June 25, 1991
It is not unethical for a lawyer to pay to the court a security for court costs on behalf of an indigent client.
References: MRPC 1.8(e), 1.8(j); MCR 2.109(D).
A lawyer represents an indigent plaintiff in a matter. After considering the plaintiff's affidavit of indigency, the trial judge in the matter granted defendant's Motion for Security for Costs in the amount of $1500, to be paid within 30 days or plaintiff's claim would be dismissed with prejudice. The plaintiff's lawyer asks whether the law firm may pay the security on behalf of the client.
MRPC 1.8(e) states:
"A lawyer shall not provide financial assistance to a client in connection with pending or contemplated litigation, except that:
"(1) a lawyer may advance court costs and expenses of litigation, the repayment of which shall ultimately be the responsibility of the client; and
"(2) a lawyer representing an indigent client, may pay court costs and expenses of litigation on behalf of the client."
MCR 2.109(D) provides that the court may order new or additional security at any time if the original amount of the bond proves insufficient, and that a person who becomes a new or additional surety is liable for all costs from the commencement of the action, as if he or she had been the original surety. A lawyer's continuing duty to support a client's litigation through payment of court costs would arguably give the lawyer an interest in the subject matter of the litigation, in violation of MRPC 1.8(j).
Money needed to post security for costs of the opposing side in order to proceed with the claim which otherwise would be dismissed is clearly an "expense of litigation." If the client is in fact indigent, the payment of such expenses by the lawyer is specifically permitted under MRPC 1.8(e)(2).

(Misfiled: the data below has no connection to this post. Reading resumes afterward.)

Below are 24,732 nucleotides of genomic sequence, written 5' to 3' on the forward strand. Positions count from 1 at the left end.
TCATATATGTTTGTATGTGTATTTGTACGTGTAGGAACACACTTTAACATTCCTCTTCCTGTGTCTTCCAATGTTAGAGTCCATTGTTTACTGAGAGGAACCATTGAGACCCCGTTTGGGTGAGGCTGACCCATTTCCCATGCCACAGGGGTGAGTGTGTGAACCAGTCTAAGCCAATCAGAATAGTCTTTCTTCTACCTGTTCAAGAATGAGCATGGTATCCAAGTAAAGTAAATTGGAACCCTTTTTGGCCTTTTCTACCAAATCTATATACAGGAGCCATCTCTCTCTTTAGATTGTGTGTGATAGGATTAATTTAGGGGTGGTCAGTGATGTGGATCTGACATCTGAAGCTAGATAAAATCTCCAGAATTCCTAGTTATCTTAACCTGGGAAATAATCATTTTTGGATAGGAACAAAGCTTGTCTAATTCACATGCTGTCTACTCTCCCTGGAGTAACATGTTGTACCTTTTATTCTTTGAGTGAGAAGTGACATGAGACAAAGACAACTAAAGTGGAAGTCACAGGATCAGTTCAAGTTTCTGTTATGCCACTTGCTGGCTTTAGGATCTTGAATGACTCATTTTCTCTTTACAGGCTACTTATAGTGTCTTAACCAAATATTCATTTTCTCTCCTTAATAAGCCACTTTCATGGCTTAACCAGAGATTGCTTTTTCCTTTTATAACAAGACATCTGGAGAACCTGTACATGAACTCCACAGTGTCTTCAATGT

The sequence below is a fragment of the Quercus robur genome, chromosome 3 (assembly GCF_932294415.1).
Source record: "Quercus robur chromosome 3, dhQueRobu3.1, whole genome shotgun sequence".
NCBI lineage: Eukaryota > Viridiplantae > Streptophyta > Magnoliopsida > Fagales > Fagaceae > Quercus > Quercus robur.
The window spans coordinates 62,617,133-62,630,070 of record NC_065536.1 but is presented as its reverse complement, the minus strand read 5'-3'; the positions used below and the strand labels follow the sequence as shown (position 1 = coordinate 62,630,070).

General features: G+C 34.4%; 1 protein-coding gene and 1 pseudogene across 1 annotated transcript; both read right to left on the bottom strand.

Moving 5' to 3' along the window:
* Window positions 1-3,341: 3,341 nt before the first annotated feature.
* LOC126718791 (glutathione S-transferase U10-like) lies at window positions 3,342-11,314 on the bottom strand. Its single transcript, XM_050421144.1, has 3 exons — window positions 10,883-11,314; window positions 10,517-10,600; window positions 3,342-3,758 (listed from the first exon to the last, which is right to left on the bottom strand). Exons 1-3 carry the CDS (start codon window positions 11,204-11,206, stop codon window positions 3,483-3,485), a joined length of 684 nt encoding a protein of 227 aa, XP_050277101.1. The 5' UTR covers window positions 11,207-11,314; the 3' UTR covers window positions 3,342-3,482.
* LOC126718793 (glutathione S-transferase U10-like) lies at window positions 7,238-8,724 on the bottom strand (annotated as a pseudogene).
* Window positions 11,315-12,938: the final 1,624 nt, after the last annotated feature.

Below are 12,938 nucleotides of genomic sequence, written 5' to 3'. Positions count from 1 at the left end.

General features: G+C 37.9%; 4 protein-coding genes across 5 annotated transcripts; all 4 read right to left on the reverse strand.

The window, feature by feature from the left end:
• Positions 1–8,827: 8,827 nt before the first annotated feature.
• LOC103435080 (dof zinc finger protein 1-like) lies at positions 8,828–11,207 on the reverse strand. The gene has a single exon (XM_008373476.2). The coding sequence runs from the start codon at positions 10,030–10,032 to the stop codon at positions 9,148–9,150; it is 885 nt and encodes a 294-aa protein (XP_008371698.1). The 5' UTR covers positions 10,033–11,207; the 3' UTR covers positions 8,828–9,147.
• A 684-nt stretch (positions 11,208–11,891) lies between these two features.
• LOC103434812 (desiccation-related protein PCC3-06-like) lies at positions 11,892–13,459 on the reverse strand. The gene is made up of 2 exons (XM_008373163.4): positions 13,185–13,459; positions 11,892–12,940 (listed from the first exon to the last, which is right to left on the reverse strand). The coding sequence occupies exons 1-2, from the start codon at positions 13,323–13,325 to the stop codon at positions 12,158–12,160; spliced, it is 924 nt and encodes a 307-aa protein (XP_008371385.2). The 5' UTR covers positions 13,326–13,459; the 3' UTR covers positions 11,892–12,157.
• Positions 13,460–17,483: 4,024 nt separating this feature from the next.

MCLA 600.2665 states:
"No practicing attorney or counselor shall become a surety or post bond for any client in criminal or civil matters. This section shall not apply to any bond of $100.00 or less required to be filed by a fiduciary in the probate court."
Whether the contemplated action violates MCLA 600.2665 is a question of law beyond the jurisdiction of this Committee. It is likely, however, that the statute was intended to address situations where the financial liability of a lawyer is affected by client conduct, e.g., a client's appearance or performance in a matter. When, however, as in this case, the lawyer advances security for costs, the lawyer acquiesces in having the amount used to pay the costs and agrees either not to be reimbursed at all or to look only to the proceeds of the recovery for reimbursement. Under those circumstances, there is no conflict between the lawyer's duties to the client and the lawyer's duties to the lawyer or a third party, MRPC 1.7(b).